Continuous integration and staged deployment.
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Note that Immunity is a work in progress and not yet in production use. It still has Ooyala-specific elements to the code.

Immunity System

Immunity is a web service which orchestrates continuous integration and deployment in stages. It's designed to allow for fast, continuous deployment, while preventing bad code from getting into production and affecting your customers. It's your app's immunity system.

When a new commit is made, Immunity deploys your app to one of its available regions (group of servers), runs integration tests, and optionally monitors application metrics while receiving mirrored production traffic.

Workflow example

Here is a concrete example of a good Immunity workflow for a production web server called "Papi". The example illustrates how you can configure Immunity to power your deployment pipeline.

Say that Papi is configured with four regions, each of them a single machine: Sandbox1, Sandbox2, Prod3, Prod4. The first two are used for development and do not receive production, whereas the second two do.

"Application metrics" are collected using a monitoring system (like Hastur). They are metrics like error rates, latency, SQL query count, memory usage, successful signups, etc. While running, Papi reports its metrics to that metrics system, and Immunity is set up to read those metrics.

  1. A new commit is made to Papi.git, which causes Immunity to deploy this version of Papi to Sandbox1.
  2. Papi's integration tests are run on Sandbox1.
  3. If they pass, Papi is deployed to Sandbox2.
  4. Papi's integration tests are run on Sandbox2.
  5. If they pass, Sandbox2 starts receiving mirrored readonly production traffic from Prod3.
  6. After 5 minutes, the application metrics recorded on Sandbox2 are compared to the metrics recorded on Prod3. If they are within an acceptable range, this version of Papi is deemed good and ready for production traffic. In the Immunity UI, this version of Papi can now be deployed to prod3 (which does receive production traffic) by the click of a button.
  7. When that button is clicked, this new version of Papi is deployed to Prod3.
  8. For each remaining server (e.g. Prod4), the server is deployed to, has its integration tests run, and app metrics monitored, one server at a time.

In this example, Sandbox1 is used to provide the same workflow as a traditional continuous integration server. New versions of Papi are deployed right away, tests are run, and if something fails, developers are notified. Feedback for test breakages is quick and clear.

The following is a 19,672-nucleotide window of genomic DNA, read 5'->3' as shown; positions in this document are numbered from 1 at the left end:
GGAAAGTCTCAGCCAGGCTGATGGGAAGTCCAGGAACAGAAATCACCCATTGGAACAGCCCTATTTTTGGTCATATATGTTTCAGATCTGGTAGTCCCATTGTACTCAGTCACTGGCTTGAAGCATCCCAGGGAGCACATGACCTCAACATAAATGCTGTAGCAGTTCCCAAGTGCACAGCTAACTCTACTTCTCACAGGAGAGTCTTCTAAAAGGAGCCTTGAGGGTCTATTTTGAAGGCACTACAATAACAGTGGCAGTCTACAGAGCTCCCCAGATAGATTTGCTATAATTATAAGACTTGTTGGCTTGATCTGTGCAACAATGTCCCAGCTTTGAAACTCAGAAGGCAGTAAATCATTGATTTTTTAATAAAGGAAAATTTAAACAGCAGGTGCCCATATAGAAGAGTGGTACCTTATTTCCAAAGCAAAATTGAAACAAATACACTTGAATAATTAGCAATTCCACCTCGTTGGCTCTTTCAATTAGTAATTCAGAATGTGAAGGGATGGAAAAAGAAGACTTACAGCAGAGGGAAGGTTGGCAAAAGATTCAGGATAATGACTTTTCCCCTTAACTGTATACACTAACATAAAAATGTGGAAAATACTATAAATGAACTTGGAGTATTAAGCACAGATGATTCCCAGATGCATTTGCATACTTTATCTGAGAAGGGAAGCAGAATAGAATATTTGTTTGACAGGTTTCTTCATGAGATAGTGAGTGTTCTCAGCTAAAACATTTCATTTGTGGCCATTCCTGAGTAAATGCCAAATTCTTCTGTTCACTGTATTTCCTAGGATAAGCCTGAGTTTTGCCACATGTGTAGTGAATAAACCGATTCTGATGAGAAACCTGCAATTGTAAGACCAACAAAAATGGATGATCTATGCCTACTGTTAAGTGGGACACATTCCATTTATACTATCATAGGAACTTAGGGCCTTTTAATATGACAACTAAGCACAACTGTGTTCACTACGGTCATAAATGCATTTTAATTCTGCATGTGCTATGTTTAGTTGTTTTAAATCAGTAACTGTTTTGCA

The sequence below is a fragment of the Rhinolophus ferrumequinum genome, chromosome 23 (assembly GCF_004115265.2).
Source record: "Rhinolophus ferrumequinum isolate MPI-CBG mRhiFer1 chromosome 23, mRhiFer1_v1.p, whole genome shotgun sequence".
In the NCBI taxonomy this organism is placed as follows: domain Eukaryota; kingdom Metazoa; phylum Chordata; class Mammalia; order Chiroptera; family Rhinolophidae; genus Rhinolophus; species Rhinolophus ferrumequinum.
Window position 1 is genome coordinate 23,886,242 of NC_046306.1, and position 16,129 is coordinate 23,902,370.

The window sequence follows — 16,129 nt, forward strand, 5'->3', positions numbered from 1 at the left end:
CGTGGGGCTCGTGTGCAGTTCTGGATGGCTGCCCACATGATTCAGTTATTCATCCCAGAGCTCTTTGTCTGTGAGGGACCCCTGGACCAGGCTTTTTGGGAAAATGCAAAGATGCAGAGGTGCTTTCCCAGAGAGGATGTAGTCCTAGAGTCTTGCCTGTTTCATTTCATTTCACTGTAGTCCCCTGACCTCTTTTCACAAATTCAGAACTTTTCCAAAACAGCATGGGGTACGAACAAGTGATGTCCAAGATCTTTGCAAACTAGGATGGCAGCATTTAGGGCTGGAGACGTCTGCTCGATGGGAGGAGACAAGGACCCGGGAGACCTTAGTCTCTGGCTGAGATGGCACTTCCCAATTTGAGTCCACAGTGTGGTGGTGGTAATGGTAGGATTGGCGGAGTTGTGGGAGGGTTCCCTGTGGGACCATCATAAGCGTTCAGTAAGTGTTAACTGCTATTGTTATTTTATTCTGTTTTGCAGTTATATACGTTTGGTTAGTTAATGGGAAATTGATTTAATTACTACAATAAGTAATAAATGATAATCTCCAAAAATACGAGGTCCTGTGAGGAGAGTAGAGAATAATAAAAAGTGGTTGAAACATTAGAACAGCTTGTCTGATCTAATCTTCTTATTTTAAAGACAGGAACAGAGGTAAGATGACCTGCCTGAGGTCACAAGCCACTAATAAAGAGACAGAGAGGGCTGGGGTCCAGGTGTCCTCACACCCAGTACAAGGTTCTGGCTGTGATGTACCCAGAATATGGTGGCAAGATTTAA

Sandbox2 gets deployed to less frequently, because the step of monitoring the app's metrics takes longer. This step is more realistic and safe and is used to verify that the new version of Papi will perform well in production. It's used to detect more subtle breakages under real customer usage and load.

Why Immunity

Building a continuous, staged deployment workflow for your app is hard and always application-specific. Immunity makes it easier to script these workflows with these features:

  • A basic workflow engine that's specific to deploying versions of code to groups of servers, including "monitoring application metrics".
  • A UI which succinctly visualizes the current state of your deployment pipeline along with metrics useful for troubleshooting.
  • A focused and easy-to-extend code base.

These features reduce a lot of the complexity needed for scripting a robust continuous deployment and ensure that you don't have to beat your infrastructure into submission to get it to do what you want.

Why not use something like Jenkins for this?

Jenkins is a generic job server which can be used to run jobs like "deploy version X" or "run the tests for version Y". However, since it is a generic job server, it takes a lot of configuration to set up a sophisticated staged deployment, and it does not naturally support the notion of a "application monitoring period".

Most importantly, when depending on this deployment pipeline as the lifeline of your app or business, it's critical to have your deployment pipeline dashboarded succinctly and to have informative and useful troubleshooting information in the UI, which generic job servers cannot do.

Hacking on Immunity


Set your Mac up for development:



See the Procfile for the commands you can run to launch the web server, Resque, and clockwork.

To run them all together in one terminal, we use Foreman:

bundle exec foreman start

You can now access the web UI at http://localhost:3102. You'll need to already have mysql and redis-server already running.


The integration tests take a real, working webapp through the various stages of an Immunity workflow.

bundle exec rake test

Configuring your app in Immunity

Edit the config/immunity_apps.rb file to set up your app and its regions.

Then clone your app's repo into ~/immunity_repos, using the same directory name that you specified in config/immunity_apps.rb. Now, Immunity will poll this repo for new commits.